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  • Linda R. Taliaferro

How to Stop Self-Rejecting

In my work, I have a real heart to serve Black and Brown women in the workforce. I know how hard it can be out here for us, and I want to talk about a phenomenon I see in women of color with troubling regularity: self-rejecting.

This is when we tell ourselves that we are not good enough, over-focusing on our failures in a way that determines our future. We decide that we aren't good enough, and that success isn't for us. Before we can even get rejected, we reject ourselves.

It isn't just women of color that self-reject, but I see it among us as a general trend.

I personally experienced self-rejection in the early years of my career. I had a lazy eye, which means that one eye would always drift independently of the other. It made me self-conscious, and when I was in group settings, all I wanted to do was hide. In school, I was bullied for being different and for being a bookworm. Even members of my own family made denigrating remarks about me. It was hard to have good self-esteem.

I took all that negative feedback and translated it into a narrative that I wasn't good enough. All that stuff I got from the world around me, I also was telling myself.

I had a case of NSTS: Negative Self Talk Syndrome. What affects us personally will affect us professionally. Because I believed the lie that I wasn't worthy enough, wasn't good enough, I self-rejected. I didn't raise my hand for promotions, I didn't volunteer to speak, and I let opportunities pass me by.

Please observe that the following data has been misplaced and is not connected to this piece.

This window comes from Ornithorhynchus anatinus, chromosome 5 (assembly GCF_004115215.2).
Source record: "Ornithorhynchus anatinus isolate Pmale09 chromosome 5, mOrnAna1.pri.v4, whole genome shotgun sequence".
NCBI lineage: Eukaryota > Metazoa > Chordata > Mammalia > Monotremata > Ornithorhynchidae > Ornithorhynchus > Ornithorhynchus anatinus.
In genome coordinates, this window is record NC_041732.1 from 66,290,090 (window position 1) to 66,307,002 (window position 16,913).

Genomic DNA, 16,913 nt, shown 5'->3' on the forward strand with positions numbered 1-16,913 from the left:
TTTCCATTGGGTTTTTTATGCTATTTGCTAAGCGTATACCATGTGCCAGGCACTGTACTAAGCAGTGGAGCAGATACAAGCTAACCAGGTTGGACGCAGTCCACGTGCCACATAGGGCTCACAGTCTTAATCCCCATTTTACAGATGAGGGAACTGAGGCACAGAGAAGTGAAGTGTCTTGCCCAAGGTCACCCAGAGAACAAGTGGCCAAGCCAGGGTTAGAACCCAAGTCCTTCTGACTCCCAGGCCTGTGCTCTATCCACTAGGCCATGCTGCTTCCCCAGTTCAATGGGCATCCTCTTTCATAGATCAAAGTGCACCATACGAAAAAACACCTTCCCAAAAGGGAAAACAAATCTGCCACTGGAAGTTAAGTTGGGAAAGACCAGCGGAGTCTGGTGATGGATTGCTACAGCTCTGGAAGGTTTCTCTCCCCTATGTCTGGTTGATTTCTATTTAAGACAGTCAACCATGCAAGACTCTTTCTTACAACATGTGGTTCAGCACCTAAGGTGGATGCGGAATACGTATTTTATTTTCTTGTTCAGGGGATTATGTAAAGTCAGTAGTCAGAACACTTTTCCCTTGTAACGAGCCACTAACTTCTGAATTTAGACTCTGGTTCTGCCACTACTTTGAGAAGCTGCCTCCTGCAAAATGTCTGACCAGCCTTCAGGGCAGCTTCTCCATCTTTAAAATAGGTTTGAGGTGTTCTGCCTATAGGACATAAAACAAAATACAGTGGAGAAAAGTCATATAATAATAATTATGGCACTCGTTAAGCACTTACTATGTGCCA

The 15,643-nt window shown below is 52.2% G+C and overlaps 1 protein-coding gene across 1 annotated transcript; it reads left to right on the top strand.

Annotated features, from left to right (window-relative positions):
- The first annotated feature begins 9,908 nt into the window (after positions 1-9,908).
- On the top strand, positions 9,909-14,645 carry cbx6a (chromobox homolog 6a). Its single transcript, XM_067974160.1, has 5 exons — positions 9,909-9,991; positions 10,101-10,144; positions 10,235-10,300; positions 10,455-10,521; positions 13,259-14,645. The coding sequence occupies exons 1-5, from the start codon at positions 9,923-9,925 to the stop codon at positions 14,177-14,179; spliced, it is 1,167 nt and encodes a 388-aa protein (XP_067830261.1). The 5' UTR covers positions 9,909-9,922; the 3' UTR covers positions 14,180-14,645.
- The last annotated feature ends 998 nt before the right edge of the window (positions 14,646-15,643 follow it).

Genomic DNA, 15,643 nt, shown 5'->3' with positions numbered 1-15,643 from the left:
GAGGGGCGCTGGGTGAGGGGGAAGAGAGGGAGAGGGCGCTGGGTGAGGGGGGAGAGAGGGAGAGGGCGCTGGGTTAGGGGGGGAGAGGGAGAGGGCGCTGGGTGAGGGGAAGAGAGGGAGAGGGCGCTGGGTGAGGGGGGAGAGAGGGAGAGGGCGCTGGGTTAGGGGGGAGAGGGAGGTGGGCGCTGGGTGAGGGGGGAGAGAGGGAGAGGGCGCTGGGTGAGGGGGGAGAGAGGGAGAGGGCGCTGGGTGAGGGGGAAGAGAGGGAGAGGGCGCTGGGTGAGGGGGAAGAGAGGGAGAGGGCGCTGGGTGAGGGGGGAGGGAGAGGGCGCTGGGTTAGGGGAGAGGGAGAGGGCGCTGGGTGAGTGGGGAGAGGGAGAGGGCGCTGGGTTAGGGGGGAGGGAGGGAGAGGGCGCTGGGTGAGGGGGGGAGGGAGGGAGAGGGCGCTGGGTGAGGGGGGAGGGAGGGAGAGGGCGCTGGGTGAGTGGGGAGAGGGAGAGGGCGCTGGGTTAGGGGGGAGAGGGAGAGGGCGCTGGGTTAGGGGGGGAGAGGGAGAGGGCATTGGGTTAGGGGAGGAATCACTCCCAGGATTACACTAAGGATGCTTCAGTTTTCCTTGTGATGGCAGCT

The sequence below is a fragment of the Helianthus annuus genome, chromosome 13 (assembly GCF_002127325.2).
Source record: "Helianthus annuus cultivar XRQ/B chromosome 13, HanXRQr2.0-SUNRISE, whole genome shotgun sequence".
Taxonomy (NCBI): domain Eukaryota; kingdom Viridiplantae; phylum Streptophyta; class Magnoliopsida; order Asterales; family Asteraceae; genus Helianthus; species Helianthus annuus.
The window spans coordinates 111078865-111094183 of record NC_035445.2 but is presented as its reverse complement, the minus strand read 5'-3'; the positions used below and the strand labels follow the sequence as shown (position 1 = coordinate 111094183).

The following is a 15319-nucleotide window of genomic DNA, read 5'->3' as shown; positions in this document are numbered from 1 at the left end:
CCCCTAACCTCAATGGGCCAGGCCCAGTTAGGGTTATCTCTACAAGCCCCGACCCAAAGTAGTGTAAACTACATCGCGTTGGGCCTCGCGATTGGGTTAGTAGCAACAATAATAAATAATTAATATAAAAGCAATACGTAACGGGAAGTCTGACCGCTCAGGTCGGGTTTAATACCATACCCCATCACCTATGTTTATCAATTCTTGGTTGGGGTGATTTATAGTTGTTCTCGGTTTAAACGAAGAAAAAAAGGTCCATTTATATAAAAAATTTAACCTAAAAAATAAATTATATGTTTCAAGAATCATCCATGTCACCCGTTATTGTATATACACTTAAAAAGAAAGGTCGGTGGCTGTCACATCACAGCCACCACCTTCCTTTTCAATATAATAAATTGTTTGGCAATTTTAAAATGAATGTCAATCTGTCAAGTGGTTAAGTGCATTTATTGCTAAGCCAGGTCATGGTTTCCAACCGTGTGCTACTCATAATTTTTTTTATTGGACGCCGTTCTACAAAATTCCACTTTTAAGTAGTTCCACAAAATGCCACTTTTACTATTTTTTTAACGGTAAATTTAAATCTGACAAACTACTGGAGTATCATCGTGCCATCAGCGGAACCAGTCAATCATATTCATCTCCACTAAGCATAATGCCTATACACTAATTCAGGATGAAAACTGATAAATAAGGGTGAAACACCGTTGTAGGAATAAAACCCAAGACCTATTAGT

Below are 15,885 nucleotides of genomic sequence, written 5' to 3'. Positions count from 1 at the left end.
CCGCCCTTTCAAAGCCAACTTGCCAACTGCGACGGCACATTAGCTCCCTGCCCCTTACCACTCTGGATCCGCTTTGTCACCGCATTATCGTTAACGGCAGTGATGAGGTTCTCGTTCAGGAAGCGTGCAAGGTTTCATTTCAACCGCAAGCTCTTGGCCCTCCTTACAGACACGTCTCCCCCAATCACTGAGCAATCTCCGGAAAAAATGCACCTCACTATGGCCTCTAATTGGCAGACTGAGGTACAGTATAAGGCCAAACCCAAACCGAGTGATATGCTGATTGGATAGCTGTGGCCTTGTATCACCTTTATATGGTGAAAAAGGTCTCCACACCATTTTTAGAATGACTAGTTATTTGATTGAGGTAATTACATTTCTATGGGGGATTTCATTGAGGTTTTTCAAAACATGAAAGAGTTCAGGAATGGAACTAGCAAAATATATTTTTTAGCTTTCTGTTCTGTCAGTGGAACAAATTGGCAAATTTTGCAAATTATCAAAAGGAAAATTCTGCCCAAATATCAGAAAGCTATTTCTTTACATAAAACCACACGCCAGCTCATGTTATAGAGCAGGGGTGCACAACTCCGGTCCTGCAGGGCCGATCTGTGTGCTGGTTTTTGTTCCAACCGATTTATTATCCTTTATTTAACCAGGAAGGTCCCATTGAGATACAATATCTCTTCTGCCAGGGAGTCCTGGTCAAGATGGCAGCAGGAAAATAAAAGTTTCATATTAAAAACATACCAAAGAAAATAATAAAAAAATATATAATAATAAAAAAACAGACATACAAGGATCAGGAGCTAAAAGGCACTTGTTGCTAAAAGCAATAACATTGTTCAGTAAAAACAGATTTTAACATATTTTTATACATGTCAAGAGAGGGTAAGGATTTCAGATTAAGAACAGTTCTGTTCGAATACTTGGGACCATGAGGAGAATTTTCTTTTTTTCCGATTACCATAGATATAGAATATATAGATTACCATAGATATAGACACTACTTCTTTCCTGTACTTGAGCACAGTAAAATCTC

Here are a few practical tips that have helped me and my clients get out of NSTS:

  • Accept that you're your own worst critic

  • Identify where the negative voices came from

  • Use affirmations to highlight your own worth

Women of color, we have enough doubters and dismissers in our lives as it is. Rise out of a self-rejecting mindset and remove the comparison mindset. Regardless of where that negative voice in your head came from, recognize that much of that chatter didn't come from you and does not reflect your true self.

When you start to accept and embrace yourself, and when you stop rejecting your growth before it can really shine, you'll be amazed by how people respond to you. Self-acceptance brings self-assurance, and people will look at you and see a leader staring back at them.

You can do this, and I can help.

If you want to connect with me to talk about your professional journey, click here to book a free one-on-one.

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